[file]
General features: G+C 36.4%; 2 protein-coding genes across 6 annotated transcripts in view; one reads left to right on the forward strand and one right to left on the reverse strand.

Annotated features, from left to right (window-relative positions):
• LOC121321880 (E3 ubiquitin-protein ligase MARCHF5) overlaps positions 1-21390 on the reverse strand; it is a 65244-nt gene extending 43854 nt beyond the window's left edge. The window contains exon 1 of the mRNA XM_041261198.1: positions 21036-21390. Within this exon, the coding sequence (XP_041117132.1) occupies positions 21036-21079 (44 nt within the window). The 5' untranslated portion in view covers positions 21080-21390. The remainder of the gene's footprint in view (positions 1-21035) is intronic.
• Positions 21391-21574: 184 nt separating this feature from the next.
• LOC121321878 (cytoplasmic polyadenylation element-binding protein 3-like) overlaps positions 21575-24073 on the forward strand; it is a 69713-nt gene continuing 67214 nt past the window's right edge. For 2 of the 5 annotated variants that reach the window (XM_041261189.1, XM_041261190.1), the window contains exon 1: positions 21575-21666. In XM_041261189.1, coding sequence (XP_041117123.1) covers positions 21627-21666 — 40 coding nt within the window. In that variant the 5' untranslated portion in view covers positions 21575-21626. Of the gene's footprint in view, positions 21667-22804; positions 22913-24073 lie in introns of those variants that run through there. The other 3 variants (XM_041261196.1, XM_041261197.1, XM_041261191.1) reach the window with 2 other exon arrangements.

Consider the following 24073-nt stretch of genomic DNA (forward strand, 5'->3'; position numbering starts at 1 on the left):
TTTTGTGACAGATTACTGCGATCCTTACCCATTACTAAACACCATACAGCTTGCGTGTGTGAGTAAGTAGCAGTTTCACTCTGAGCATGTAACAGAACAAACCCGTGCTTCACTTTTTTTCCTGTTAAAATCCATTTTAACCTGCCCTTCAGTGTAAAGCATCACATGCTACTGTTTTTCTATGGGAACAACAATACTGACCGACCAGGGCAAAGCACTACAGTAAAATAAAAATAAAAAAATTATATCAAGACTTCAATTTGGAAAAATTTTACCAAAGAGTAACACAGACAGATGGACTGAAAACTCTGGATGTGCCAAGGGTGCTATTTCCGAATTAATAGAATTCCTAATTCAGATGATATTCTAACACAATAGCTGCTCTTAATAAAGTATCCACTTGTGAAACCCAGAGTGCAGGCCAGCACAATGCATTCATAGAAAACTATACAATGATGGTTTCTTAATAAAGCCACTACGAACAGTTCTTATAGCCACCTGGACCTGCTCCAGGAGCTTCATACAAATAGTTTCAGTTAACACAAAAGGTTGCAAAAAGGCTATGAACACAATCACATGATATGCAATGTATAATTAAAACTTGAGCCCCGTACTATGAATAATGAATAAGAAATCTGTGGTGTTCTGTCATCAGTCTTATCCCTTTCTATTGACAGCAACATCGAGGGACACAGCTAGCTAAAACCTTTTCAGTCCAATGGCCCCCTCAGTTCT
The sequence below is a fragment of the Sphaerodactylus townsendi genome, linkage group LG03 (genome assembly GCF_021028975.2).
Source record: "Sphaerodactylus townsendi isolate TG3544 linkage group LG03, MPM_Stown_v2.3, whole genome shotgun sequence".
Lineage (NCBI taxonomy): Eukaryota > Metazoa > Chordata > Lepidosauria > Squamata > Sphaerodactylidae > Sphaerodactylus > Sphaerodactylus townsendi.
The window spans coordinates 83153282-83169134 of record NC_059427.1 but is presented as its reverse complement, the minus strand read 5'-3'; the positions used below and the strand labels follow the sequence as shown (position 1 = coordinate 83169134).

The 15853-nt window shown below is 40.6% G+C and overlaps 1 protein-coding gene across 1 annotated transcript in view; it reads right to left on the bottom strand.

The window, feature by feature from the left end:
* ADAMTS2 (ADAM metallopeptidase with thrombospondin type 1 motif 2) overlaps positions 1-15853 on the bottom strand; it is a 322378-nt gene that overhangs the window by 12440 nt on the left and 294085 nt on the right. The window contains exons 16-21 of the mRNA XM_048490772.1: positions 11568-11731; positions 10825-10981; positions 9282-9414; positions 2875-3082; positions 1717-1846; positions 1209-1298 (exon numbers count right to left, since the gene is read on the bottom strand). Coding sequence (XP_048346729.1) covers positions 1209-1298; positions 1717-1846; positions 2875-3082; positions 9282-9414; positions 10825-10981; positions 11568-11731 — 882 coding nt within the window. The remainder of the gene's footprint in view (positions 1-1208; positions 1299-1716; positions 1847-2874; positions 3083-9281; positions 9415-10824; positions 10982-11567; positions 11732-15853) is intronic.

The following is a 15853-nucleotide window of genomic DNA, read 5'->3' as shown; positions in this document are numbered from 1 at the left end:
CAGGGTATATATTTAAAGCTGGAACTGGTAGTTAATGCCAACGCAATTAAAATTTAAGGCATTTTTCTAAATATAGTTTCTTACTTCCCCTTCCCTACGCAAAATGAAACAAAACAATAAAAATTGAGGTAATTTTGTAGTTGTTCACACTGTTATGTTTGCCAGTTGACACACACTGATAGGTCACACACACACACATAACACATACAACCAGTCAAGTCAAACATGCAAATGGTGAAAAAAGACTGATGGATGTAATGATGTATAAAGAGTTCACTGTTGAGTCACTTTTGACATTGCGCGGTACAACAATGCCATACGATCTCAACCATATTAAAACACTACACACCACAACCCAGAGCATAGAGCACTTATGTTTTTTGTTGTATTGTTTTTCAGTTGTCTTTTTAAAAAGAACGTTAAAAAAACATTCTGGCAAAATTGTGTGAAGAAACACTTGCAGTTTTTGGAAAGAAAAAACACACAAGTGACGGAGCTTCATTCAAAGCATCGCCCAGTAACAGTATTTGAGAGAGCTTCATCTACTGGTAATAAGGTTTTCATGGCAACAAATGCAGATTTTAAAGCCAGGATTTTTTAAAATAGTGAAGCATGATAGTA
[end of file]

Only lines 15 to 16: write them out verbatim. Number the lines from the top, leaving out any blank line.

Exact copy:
The following is a 15853-nucleotide window of genomic DNA, read 5'->3' as shown; positions in this document are numbered from 1 at the left end:
CAGGGTATATATTTAAAGCTGGAACTGGTAGTTAATGCCAACGCAATTAAAATTTAAGGCATTTTTCTAAATATAGTTTCTTACTTCCCCTTCCCTACGCAAAATGAAACAAAACAATAAAAATTGAGGTAATTTTGTAGTTGTTCACACTGTTATGTTTGCCAGTTGACACACACTGATAGGTCACACACACACACATAACACATACAACCAGTCAAGTCAAACATGCAAATGGTGAAAAAAGACTGATGGATGTAATGATGTATAAAGAGTTCACTGTTGAGTCACTTTTGACATTGCGCGGTACAACAATGCCATACGATCTCAACCATATTAAAACACTACACACCACAACCCAGAGCATAGAGCACTTATGTTTTTTGTTGTATTGTTTTTCAGTTGTCTTTTTAAAAAGAACGTTAAAAAAACATTCTGGCAAAATTGTGTGAAGAAACACTTGCAGTTTTTGGAAAGAAAAAACACACAAGTGACGGAGCTTCATTCAAAGCATCGCCCAGTAACAGTATTTGAGAGAGCTTCATCTACTGGTAATAAGGTTTTCATGGCAACAAATGCAGATTTTAAAGCCAGGATTTTTTAAAATAGTGAAGCATGATAGTA